Genetic study of cowpea (Vigna unguiculata (L.) Walp) resistance to Striga gesnerioides (Willd.) vatke in Burkina Faso.
Tignegre, Jean Baptiste De La Salle.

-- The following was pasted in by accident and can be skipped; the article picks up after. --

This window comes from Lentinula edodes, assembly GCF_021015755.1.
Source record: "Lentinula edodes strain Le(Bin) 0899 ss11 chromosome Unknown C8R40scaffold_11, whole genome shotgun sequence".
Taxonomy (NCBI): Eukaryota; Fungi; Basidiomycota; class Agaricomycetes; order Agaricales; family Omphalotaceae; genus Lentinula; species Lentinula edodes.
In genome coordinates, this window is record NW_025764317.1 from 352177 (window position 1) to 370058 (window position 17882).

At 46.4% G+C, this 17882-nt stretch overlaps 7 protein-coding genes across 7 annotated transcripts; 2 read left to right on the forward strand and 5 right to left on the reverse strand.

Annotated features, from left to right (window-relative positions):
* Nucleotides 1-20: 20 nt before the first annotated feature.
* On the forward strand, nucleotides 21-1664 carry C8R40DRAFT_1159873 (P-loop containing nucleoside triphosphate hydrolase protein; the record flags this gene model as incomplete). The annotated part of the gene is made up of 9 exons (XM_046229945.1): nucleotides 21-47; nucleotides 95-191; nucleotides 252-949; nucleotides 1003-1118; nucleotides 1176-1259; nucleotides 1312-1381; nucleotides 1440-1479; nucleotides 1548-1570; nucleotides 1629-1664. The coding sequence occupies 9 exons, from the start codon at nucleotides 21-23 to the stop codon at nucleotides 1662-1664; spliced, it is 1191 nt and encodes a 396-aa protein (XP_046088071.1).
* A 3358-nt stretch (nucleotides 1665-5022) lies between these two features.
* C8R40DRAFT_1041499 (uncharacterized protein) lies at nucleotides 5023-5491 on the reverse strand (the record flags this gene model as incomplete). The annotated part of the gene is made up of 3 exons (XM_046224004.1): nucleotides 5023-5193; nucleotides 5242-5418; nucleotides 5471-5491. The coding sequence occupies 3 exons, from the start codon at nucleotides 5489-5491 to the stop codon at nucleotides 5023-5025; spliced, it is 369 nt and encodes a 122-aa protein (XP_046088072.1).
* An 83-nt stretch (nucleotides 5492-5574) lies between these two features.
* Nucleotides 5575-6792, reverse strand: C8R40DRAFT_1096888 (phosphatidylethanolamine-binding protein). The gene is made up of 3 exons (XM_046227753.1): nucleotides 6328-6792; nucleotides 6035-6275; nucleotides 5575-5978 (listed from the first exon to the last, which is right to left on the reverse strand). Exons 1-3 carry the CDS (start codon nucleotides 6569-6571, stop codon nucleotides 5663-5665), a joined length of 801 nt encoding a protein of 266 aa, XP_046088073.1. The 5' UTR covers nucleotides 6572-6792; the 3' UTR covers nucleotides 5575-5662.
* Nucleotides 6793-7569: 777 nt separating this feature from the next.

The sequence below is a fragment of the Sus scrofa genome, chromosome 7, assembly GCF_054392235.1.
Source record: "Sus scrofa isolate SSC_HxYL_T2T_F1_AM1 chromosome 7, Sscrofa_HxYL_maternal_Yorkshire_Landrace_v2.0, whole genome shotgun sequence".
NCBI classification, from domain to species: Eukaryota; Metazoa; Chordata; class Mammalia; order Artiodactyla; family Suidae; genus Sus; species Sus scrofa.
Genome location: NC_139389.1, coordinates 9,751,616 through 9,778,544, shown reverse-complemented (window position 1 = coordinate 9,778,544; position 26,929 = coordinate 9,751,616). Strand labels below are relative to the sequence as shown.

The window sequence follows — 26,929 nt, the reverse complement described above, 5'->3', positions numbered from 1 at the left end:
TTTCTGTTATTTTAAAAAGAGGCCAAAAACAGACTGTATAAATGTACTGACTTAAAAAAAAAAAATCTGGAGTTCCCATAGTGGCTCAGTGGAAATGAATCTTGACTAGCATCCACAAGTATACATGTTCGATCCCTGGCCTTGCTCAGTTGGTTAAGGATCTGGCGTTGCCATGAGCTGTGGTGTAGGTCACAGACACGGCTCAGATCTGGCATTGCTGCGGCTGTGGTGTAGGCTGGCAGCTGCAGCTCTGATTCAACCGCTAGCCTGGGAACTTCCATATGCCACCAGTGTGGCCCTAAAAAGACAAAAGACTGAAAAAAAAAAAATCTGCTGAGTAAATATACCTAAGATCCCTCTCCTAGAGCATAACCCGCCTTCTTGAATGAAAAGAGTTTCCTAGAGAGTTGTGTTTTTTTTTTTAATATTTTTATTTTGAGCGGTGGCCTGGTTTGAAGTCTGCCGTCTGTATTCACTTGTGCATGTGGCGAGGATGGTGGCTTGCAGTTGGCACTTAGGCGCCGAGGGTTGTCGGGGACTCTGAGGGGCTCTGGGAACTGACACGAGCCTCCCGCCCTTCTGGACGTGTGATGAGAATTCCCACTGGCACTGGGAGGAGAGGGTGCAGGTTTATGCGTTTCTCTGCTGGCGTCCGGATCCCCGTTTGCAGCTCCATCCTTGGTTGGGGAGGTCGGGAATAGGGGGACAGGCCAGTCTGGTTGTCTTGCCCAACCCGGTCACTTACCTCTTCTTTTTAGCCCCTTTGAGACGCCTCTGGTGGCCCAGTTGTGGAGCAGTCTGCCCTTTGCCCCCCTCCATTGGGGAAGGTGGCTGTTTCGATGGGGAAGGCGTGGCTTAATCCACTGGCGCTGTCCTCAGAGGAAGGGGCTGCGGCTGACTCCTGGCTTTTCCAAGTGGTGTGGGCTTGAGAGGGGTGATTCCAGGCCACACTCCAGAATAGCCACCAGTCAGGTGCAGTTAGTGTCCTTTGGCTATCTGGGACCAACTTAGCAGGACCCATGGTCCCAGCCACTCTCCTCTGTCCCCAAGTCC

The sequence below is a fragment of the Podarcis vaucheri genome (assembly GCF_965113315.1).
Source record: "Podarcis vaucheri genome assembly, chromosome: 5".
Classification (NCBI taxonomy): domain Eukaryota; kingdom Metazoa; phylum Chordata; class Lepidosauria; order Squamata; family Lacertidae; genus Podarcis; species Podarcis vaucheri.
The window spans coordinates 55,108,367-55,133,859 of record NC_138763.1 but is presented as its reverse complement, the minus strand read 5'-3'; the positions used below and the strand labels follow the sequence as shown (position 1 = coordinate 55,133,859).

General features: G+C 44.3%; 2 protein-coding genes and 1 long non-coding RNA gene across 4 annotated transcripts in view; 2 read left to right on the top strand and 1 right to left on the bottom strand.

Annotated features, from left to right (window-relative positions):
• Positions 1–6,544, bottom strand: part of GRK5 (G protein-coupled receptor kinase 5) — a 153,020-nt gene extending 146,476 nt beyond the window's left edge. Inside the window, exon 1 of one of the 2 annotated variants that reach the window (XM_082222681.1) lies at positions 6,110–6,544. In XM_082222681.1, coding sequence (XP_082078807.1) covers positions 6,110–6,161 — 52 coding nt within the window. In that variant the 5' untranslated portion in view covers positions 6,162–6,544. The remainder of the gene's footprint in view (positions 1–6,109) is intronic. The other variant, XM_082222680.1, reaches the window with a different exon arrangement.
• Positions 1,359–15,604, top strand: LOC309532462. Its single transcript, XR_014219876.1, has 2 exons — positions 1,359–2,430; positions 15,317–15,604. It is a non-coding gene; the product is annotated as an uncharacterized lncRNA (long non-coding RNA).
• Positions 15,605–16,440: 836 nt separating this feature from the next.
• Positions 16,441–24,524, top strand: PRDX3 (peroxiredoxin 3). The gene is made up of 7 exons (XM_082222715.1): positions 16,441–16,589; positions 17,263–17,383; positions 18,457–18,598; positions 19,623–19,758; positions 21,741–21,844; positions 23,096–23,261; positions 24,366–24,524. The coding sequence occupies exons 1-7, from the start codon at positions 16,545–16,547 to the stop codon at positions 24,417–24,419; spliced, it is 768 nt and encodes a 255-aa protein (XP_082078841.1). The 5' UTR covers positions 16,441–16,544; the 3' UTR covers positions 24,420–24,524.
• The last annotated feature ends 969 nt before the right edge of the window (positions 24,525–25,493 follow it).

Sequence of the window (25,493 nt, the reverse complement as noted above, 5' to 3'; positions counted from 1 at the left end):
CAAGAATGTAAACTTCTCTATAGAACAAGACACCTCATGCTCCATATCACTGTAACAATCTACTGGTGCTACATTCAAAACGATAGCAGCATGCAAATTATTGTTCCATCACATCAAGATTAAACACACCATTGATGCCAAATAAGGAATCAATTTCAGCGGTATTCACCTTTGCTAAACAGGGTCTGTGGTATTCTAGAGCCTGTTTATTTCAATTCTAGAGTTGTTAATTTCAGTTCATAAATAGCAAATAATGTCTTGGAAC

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In Burkina Faso, the existence of different races of Striga gesnerioides (Willd.) Vatke, with apparent variable aggressiveness on cowpea (Vigna unguiculata (L.) Walp) renders the breeding task very complex. Therefore, a number of studies was carried out from 2006 to 2009 in field, pot and ‘’in-vitro’’ to identify new sources of resistance to three prevailing Striga races, SR 1, SR 5 and a newly occurring Striga race named SR Kp and to understand the genetic pattern of the underlying resistance of cowpea germplasm to Striga races found in Burkina Faso. To achieve these objectives, the following investigations were initiated: (i) a participatory rural appraisal (PRA), a participatory variety selection (PVS) and grain quality survey were implemented to identify cowpea breeding priorities for Burkina Faso Striga hot-spots; (ii) the identification of sources of resistance in Burkina Faso germplasm, using three prevailing Striga races of S. gesnerioides as sources of inoculum; (iii) the identification of the mechanisms of resistance underlying the resistance to Striga in such genotypes; (iv) a study of combining abilities of selected parents through a diallel cross; (v) a study of the segregation patterns in crosses involving resistant and susceptible sources and a study of the allelic relationships between different resistance sources. The participatory studies conducted in 2007 and 2008 over three districts in Striga hotspots; there was no effective control method against Striga at farmers’ level. These investigations highlighted the importance of cowpea across all sites. Rain decline over time, low input use coupled with a poor extension system were the major constraints mentioned by farmers. Differential reactions of genotype KVx61-1 for Striga resistance suggested that different Striga races were prevailing in different areas. Farmers’ preferred traits in cowpea genotypes were oriented towards grain quality such as big sized grain, white seed colour and rough texture of cowpea grain, except in Northern-Burkina Faso, where farmers preferred brown-coloured grain for food. Cowpea was also seen as an income generating crop. An evaluation of 108 genotypes was done in 2007 in the field (rainy season) and in pots (off-season) for Striga resistance assessments. The screening trials enabled the identification of sources of resistance to S. gesnerioides. Genotypes KVx771-10, IT93K- 693-2, KVx775-33-2, Melakh and IT81D-994 are potential sources of resistance to all three Striga races with acceptable yield. Landraces were susceptible and late-maturing whilst most wild species were resistant but with unwanted shattering traits. A combining ability study for Striga resistance parameters conducted in pots and a resistance mechanism study conducted ‘’in-vitro’’ were performed using F1 populations from a 10 x 10 diallel cross. The general combining ability (GCA) effects were significant for the resistance parameters Striga emergence date (DSE), Striga height above soil (SH), cowpea grain weight (CGW), hundred grain weight (HGW) for all Striga races involved and Striga vigour (SVIG) for SR 5 and SR Kp. The pot-screening showed that, regardless of the SR used as inoculum, the additive genes were important in conferring Striga resistance for parameters DSE, SH, CGW and HGW. The selection of parents could therefore result in breeding advance. Complete dominance, partial, over-dominance and non-allelic interactions (epistasis or failure of some assumptions) were present for some parameters. The ‘’in-vitro’’ screening showed that additive genes were important, with high narrow sense heritability values for the resistance mechanisms Striga seed germination frequency (GR) for SR 1 and SR Kp, the frequency of Striga radicle necrosis before the penetration in cowpea rootlet (NBP) for SR 5, the frequency of Striga radicle necrosis after the penetration in cowpea rootlet (NAP) for SR 1 and SR Kp and the susceptibility ‘’in-vitro’’ (SIV) for SR 5 and SR Kp. The selection of parents can be useful in accumulating the genes for Striga resistance mechanisms in progenies. The F2 populations derived from crosses between Striga-resistant x susceptible genotypes were evaluated in Striga infested benches in 2008 and 2009. The segregation patterns suggest that single dominant genes govern Striga resistance. The test for allelism showed that two non-allelic genes were responsible for the resistance to S. gesnerioides in cowpea. A new Striga resistance gene seems to be involved in genotype KVx771-10 resistance to S. gesnerioides, which confers resistance to all studied Striga races. Gene 994-Rsg in genotype IT81D-994 which confers Striga resistance to SR 1 and gene Rsg 3 also conferring Striga resistance to SR 1 segregated differently for the resistance to SR 5 suggesting that they were different but both confer resistance to SR 5.
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